Synonyms Examples Word Origin
noun
1.
a list of persons under suspicion, disfavor, censure, etc.:
His record as an anarchist put him on the government's blacklist.
2.
a list privately exchanged among employers, containing the names of persons to be barred from employment because of untrustworthiness or for holding opinions considered undesirable.
3.
a list drawn up by a labor union, containing the names of employers to be boycotted for unfair labor practices.

Going by the dictionary bethesda and ubisoft did none of these things. Again, they are simply ignoring kotaku and they have every right to do so.

I think people like using the word "blacklisted" because it sounds so much more edgy then simply stating that a company does no longer want to deal with them and decided to simply ignore them.
 

Amaror

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altnameJag said:
ShakerSilver said:
True, the leaked info may have been rather innocuous despite being leaked over a year before Bethesda would introduce the game proper, but the fact that Bethesda was willing to break ties with Kotaku over this shows how much the industry wishes to control information for their releases and how they expect the press to follow along with this.
That's exactly what I don't like about it, to be honest. Given the timing, I cannot see the reason Bethesda would object to this sort of thing besides sending a message.

There's no way in hell we're going to get ethical journalism if we don't try and prevent publishers from stopping any journalism.
Really you can't see why Bethesda would do this? We are talking about a game here were Bethesda made a completely seperate game in order to advertise Fallout 4. You can't see any possible reason why they might be upset their marketing campaign which they most likely spent millions on was spoiled?
 

CaitSeith

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Karadalis said:
CaitSeith said:
Synonyms Examples Word Origin
noun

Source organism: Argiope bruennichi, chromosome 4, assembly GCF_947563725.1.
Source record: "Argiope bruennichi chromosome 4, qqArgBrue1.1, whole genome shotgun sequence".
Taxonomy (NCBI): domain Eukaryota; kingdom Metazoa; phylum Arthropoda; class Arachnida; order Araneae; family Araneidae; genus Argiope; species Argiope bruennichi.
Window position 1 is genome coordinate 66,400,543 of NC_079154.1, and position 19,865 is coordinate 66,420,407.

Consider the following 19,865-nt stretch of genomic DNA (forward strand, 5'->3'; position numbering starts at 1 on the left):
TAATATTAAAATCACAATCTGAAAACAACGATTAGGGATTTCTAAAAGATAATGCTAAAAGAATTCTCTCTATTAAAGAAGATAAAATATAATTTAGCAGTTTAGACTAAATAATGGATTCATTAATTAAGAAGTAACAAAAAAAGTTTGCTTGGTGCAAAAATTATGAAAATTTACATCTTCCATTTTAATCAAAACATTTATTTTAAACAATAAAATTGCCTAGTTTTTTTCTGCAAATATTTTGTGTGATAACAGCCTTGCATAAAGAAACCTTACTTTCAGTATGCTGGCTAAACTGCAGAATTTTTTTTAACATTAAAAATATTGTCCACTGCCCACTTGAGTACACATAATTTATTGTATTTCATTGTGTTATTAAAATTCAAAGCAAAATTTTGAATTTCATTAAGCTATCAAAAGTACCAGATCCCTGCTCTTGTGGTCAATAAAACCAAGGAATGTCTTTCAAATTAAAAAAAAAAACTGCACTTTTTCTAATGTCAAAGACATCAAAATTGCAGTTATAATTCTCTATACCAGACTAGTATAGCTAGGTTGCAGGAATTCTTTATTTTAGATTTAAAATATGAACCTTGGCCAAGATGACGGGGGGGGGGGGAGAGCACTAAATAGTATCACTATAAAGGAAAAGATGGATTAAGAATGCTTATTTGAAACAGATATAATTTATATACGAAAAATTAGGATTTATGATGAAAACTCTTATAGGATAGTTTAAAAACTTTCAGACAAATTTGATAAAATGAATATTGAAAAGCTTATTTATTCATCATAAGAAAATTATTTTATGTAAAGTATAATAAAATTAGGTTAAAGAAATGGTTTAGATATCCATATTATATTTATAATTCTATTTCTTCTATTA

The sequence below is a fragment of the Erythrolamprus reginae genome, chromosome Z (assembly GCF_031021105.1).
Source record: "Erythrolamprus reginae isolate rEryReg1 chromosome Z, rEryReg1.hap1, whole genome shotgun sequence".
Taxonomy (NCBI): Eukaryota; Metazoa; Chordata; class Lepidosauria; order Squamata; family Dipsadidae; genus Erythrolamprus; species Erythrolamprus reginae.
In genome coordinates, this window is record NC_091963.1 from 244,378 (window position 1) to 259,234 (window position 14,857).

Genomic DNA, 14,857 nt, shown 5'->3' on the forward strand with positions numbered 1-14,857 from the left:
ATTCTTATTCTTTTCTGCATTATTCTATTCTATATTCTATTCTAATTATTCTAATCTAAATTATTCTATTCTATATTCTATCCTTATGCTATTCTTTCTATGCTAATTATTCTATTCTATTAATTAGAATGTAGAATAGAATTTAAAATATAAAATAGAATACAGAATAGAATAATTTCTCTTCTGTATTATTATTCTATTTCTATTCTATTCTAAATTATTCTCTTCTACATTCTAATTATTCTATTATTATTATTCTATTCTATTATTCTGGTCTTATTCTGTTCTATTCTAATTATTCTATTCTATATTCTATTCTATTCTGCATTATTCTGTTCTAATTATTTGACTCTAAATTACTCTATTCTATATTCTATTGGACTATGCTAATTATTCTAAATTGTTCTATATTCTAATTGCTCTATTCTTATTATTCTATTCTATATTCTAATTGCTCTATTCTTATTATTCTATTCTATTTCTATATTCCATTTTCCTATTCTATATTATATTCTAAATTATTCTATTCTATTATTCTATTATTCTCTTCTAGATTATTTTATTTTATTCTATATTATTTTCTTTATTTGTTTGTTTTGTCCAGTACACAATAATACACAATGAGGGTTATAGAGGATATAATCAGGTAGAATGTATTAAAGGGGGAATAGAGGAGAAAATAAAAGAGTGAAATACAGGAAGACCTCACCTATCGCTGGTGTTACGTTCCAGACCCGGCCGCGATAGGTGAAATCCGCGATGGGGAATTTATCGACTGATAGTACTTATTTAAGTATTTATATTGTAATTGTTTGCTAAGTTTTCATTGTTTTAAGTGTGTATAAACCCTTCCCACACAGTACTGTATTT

1.
a list of persons under suspicion, disfavor, censure, etc.:
His record as an anarchist put him on the government's blacklist.
2.
a list privately exchanged among employers, containing the names of persons to be barred from employment because of untrustworthiness or for holding opinions considered undesirable.
3.
a list drawn up by a labor union, containing the names of employers to be boycotted for unfair labor practices.

Going by the dictionary bethesda and ubisoft did none of these things. Again, they are simply ignoring kotaku and they have every right to do so.
*facepalm*

They did the first one. Bethesda and Ubisoft put Kotaku in their lists of disfavor. I'm not going to argue if they have the right or not (that's another question).
 

eberhart

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CaitSeith said:
eberhart said:
CaitSeith said:
Amaror said:
I think that's debatable. Is the revelation of a specific game being developed vital info for the gaming community? Because when official revelations are made, the gaming community goes crazy (of joy and/or anger).

The question here is, what can be defined as vital for the gaming community?
I don't think "gaming community" and "public" are interchangeable here. This particular line of defense would exonerate every shit pulled by the worst paparazzo-driven rags. Because their publications can be defined as "vital for community of people obsessed with private lives of others". Or, you know, a section of the public they're catering to.